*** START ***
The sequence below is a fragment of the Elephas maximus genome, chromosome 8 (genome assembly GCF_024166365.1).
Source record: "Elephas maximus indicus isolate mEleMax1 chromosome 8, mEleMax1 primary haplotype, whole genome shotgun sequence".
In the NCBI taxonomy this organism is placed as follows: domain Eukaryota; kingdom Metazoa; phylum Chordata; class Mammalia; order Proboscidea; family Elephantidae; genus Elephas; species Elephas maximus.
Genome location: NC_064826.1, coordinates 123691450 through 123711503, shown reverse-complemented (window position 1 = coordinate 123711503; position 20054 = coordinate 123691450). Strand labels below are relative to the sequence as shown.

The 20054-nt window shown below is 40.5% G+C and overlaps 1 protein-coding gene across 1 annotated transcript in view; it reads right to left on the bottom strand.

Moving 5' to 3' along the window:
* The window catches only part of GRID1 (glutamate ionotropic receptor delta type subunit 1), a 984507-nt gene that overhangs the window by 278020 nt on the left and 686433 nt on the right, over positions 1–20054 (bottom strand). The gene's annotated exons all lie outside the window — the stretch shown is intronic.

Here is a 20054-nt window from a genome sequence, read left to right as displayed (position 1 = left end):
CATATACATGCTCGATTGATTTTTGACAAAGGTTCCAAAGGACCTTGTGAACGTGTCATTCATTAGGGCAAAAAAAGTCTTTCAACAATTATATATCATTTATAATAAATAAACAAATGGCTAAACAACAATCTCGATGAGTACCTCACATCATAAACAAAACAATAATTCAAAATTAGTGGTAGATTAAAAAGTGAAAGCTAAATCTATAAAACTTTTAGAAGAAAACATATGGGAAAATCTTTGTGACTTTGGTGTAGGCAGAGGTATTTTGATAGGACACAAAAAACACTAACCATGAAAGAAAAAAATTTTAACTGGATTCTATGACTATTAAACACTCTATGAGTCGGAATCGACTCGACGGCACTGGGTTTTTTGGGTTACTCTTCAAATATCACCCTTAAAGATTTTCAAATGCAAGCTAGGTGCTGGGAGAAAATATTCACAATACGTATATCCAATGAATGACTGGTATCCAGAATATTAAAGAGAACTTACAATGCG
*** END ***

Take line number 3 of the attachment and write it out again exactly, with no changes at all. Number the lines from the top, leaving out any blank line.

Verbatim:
In the NCBI taxonomy this organism is placed as follows: domain Eukaryota; kingdom Metazoa; phylum Chordata; class Mammalia; order Proboscidea; family Elephantidae; genus Elephas; species Elephas maximus.